Letters to the Editor, October 16, 2017

PUBLISHED : Monday, 16 October, 2017, 5:22pm
UPDATED : Monday, 16 October, 2017, 5:21pm

Still falling short with leave for mums

The slogan of the chief executive’s policy address on Wednesday was “We connect for hope and happiness”.

Carrie Lam Cheng Yuet-ngor put forward new and innovative measures in an effort to resolve ­economic and livelihood issues.

For example, she supports extending the statutory maternity leave and is launching a study to look into this. This is partly to deal with the problems associated with an ageing population, trying to get more young couples to start a family.

If it goes ahead, such a measure will narrow the difference between Hong Kong and other developed societies, but probably not by much.

She increased paternity leave from three to five days, but again that is not that much and I do not see how it can encourage more young couples to have children. More leave will have to be granted.

At the moment, statutory maternity leave is 10 weeks. Compare this with the minimum of 18 weeks in Australia and 38 weeks in England.

If it is increased to 14 weeks, it may help a bit and we could see some moderate rise in the birth rate.

I also welcome her introduction in the policy address of a number of measures aimed at improving citizens’ livelihood.

Carly Fung, Tseung Kwan O

Starter homes scheme will do some good

The new government still faces a lot of problems when it comes to housing and the chief executive tried to address some of them with her policy address.

Despite policies adopted by previous administrations, prices of private flats keep soaring. Even a small apartment now costs millions of dollars and it is out of the reach of most Hong Kong citizens.

One initiative mentioned in the policy address was the ­”starter homes” scheme.

It is aimed at helping families on lower incomes, earning HK$52,000 to HK$68,000, but only 1,000 homes will be ­available.

At least these couples and singles who qualify will escape suffering at the hands of property speculators.

Officials also need to look at land availability. There is quite a lot of land, but not a lot that can easily be developed.

This is because much land in rural areas is protected as country parks. In the long term, if some of this land was developed, this could solve our housing problems.

Clearly, a lot of hard choices like this one will have to be made in the community.

The starter-homes pilot scheme is good, but other tough decisions will have to be made if we are to successfully deal with the city’s serious shortage of affordable housing and help more citizens lead better lives.

Kenneth Cheung Ho-yeung, Po Lam

Residents need help as soon as possible

While the “starter homes” scheme announced in the policy address will do some good, the priority for the government should not be providing more homes, but bringing down the skyrocketing prices of flats.

According to one survey, house prices in Hong Kong are now double what they were in 1997.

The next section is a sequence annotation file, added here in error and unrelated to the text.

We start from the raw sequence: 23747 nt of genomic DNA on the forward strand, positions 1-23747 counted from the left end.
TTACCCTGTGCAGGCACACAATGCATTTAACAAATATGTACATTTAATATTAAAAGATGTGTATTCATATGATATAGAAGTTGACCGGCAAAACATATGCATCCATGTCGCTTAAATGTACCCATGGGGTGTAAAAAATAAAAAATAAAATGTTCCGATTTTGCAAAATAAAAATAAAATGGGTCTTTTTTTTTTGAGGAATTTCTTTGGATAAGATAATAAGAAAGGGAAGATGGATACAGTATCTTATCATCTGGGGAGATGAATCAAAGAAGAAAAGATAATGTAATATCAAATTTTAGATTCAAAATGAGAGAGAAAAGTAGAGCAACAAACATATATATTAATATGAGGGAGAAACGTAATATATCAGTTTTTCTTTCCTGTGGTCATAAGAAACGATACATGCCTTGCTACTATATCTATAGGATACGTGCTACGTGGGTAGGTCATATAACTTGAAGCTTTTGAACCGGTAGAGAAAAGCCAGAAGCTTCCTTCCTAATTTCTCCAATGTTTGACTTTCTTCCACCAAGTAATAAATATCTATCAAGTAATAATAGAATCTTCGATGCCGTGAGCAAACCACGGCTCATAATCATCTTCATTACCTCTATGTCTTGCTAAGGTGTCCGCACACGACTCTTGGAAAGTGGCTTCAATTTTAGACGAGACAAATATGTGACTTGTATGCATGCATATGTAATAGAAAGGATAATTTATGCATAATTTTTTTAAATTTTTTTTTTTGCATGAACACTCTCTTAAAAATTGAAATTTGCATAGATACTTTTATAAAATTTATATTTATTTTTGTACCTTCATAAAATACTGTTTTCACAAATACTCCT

However, the wages of an employee have only increased by about 10 per cent over the same period.

Therefore, their spending power has fallen behind the ­rising prices of flats, which makes them unaffordable to most people.

Even public flats can be ­beyond the reach of some families, so the government has to take the necessary measures to cut the cost of flats in Hong Kong.

Whatever policies it proposes, it will have to act fast, ­because so many citizens ­continue to live in dangerous and overcrowded conditions throughout the city and they need help as soon as possible.

William Wan Wai-ming, Clear Water Bay

Targeting rich tenants is not very helpful

The government has finally taken the initiative to evict wealthy public housing tenants.

However, I do not think too many flats will be vacated and given to tenants on the waiting list on much lower incomes.

And it will not help people from the middle classes who are struggling to find affordable housing. The prices of housing are so high nowadays and it is made worse by the price rises overall.

The government must introduce measures to lower property prices and it should stop developers hoarding empty properties. Land sale contracts should outlaw this kind of hoarding.

The government will ­continue not to build enough new public housing flats to meet the rising demand and public estate waiting lists will remain long. Many people will have to wait for years before they can get a flat.

Kathy Cheuk Ka-yee, Kowloon Tong

No place for prejudice in modern city

Nowadays, even though there are laws protecting ethnic minorities from discrimination, these citizens still face difficulties, including prejudice from some local people.

Some locals still look down on people from ethnic minorities, having preconceptions which are based on irrational views that cannot be justified. This can mean that minorities are forced into relatively narrow social circles.

They can sometimes find it difficult to get good jobs and so it is tough for them to enjoy financial security. It is irresponsible for any employers to prejudge minorities when they are ­applying for a job.

They should be judged on their merits and qualifications. I would like to see an end to this kind of prejudice.

Samuel Cheng, Sai Kung